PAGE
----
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Recollecting Ruins: Republican Nanjing and Layered Nostalgia in Bai Xianyong's Taipei People and Ye Zhaoyan's Nanjing 1937: A Love Story

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This paper examines the layered nostalgia embodied by one specific spatiotemporal site, the war-torn Republican capital of Nanjing, in Bai Xianyong's 1971 collection of short stories Taipei People and in Ye Zhaoyan's 1996 novel Nanjing 1937: A Love Story. Both Nanjing's historical reputation as an ancient capital for several short-lived dynasties and its special role in narrating Chinese identity and cultural traditions across the 1949 divide contribute to the city's symbolic significance in the literary tradition of ruin gazing. In the two texts under discussion, the layered ruins of Republican Nanjing-reminiscent of the decadent Six Dynasties (220-589) and witnessing the historical violence and physical as well as metaphorical dislocation resulting from World War 11 and the Chinese Civil War-constitute an ideal site for reflecting upon not only personal and national traumas but also traditional-modern tensions from diversified stances and angles. The related but divergent trajectories taken by Bai's and Ye's nostalgic gaze-one projected from the United States in the 1960s by way of post-1949 Taipei and the other geographically located in contemporary Nanjing but culturally distanced from it-form an interesting dialogue, which may shed light on the fluidity of ruin gazing at a nexus of identity questions with reference to the embrace of modernity.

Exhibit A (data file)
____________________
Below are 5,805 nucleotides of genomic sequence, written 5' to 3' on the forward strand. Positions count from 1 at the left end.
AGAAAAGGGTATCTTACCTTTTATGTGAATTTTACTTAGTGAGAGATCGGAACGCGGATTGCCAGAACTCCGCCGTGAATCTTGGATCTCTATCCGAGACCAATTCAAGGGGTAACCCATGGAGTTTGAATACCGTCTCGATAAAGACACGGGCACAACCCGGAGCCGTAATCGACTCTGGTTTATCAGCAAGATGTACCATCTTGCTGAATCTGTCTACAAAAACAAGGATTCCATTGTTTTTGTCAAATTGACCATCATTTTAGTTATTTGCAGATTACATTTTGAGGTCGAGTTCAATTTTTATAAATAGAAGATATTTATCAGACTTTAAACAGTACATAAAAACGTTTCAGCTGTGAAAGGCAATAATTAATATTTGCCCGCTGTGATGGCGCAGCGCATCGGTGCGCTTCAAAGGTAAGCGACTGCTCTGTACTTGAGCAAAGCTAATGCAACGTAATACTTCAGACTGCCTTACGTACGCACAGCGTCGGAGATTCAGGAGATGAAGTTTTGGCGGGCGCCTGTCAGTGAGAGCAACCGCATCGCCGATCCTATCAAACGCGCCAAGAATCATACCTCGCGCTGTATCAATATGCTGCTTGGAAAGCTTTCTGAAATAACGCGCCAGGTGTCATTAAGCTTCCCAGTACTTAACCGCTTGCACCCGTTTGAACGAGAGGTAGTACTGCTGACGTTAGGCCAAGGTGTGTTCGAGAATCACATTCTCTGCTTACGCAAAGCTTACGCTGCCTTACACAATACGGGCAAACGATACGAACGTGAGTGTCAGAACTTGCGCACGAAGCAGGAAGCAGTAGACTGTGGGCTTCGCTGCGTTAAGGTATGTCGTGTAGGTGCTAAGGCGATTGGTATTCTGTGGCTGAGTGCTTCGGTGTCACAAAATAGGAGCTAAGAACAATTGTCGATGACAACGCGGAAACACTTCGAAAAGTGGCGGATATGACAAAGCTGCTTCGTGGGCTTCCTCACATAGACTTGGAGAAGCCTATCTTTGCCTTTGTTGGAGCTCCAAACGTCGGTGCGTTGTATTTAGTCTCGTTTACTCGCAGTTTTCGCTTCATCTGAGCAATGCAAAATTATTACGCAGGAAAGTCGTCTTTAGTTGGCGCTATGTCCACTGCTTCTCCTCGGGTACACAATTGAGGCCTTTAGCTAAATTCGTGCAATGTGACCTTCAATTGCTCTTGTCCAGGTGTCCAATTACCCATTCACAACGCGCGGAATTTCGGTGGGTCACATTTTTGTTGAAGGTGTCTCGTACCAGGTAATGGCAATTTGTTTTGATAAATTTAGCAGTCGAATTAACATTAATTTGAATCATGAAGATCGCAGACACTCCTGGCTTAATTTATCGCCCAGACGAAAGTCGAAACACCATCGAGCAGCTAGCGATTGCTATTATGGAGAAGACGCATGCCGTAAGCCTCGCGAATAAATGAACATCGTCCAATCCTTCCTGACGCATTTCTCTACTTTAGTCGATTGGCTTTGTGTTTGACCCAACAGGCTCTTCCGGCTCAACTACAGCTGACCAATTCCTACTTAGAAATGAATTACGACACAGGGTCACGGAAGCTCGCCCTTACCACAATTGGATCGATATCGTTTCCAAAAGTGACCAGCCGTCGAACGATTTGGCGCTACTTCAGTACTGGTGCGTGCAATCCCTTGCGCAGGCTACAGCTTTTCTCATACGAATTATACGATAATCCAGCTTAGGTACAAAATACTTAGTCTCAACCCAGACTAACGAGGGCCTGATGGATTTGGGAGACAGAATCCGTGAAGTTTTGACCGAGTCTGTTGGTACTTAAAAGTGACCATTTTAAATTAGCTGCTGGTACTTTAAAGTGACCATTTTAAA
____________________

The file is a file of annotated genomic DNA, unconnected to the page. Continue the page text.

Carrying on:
Affiliations: 1: College of Liberal Arts, Department of Asian and Middle Eastern Languages and Studies, Temple University


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